- If I had to pick one move that will burn fat, loosen the hips and legs, and raise the buttocks to an eye-pleasing height, it would be the swing. If you do swings correctly, it is your one-stop shop for general training. Done correctly, swings are the ticket to fat loss, as well as sore glutes and hammies.

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PostPosted: Sun Jul 14, 2013 8:24 am 
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nice selection of quotes. I agree with his recommendation of OAP and swing as two foundational movements for everyday middle-aged fitness & health. Jdin obviously did too. In my own training this year, I hit a really good groove just doing a short kettlebell workout based around those on a near daily basis. Hyperbole aside, this is the real gold of kb's imo. Though an adjustable DB may even have the edge slightly.

How's meditation going?

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PostPosted: Fri Jul 19, 2013 1:00 pm 
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Thanks for popping in Odin. Pressing and swings are probably alle you need to stay fit - it's also interesting that virtually all Pavel's programs "program minimums" hint to the simple but potent 2-exercise cocktail or variations thereof (pttp, ETK, RKC, NW). Your own training seem to be going well.

I'm still sitting 45 min. daily. The goal is still to work up to an hour and reasses where I want it to go from there. Until then I'm also not pouring any energy into real training. Just some daily mobility focused on aiding meditation and removing tension hot-spots in the body.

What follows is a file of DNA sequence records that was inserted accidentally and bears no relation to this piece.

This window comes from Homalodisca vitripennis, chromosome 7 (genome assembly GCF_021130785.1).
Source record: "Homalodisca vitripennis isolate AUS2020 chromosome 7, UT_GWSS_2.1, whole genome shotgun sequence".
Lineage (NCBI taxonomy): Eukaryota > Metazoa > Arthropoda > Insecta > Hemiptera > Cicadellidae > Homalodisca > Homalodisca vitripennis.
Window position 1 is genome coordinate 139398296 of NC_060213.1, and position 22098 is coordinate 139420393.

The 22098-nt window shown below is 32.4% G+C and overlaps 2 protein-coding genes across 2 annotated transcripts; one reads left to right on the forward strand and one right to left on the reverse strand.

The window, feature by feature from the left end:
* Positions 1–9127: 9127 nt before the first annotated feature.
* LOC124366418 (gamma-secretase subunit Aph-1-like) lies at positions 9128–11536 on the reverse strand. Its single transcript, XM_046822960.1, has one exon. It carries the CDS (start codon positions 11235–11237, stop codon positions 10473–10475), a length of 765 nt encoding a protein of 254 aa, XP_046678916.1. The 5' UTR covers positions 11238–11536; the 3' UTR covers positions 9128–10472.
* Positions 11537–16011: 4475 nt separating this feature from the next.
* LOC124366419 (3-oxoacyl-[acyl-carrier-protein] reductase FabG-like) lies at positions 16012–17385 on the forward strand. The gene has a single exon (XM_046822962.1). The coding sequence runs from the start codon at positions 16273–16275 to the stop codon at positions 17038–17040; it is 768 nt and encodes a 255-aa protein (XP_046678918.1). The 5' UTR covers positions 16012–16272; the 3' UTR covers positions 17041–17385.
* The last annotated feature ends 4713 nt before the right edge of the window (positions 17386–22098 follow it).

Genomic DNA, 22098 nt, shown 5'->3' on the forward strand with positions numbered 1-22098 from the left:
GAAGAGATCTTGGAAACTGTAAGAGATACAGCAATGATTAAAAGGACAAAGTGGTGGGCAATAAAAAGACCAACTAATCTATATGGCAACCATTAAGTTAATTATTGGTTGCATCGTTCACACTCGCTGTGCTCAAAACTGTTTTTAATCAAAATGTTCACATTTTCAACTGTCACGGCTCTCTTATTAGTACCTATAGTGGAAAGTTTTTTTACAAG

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 Post subject: Sonnon 1/2 - Theory
PostPosted: Fri Jul 19, 2013 1:15 pm 
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I've been reading a lot of Sonnon's works, and have tried to make sense of it all and distill his core points re health. This bag of quotes are from his Free to Move, Prasara and Primal Stress books + RMAX forum posts. This is part 1 of 2.
Quote:
I am going to give the stress-induced collection of reflexes a sum label: Sympathetically Aroused Primal Structure (SAPS). SAPS tightens the muscles along the front line, pulling you forward. This "slumping reflex" presents with rounded shoulders, depressed chest and the head thrust forward.
It is a protective reflex found in all vertebrate animals that manifests from fear, anxiety, prolonged distress or negativity.

The adaptation to SAPS happens in four steps. This is conditioning, and is as reversible as any other conditioning:

1. Residual Tension: Residual muscular tension relates to the presence of an unconsciously held partial contraction of muscles following prolonged periods a specific movement or excessive stress eliciting SAPS. Residual muscular tension is the bane of every athletic training program. Residual tension leak power as pre-tense tissue lacks the same contractibility as relaxed tissues. it interferes with rest, recovery, relaxation, and subsequent performance by disintegrating proper performance-related neurological coordination and function. It aches, limits movement capability.

From a purely muscular perspective [as per Janda], whenever excessive stress elicit SAPS:
- Phasic (compensated tissues) tissuess deactivate (weaken)
- Tonic (compensating) tissues immobilize (tighten)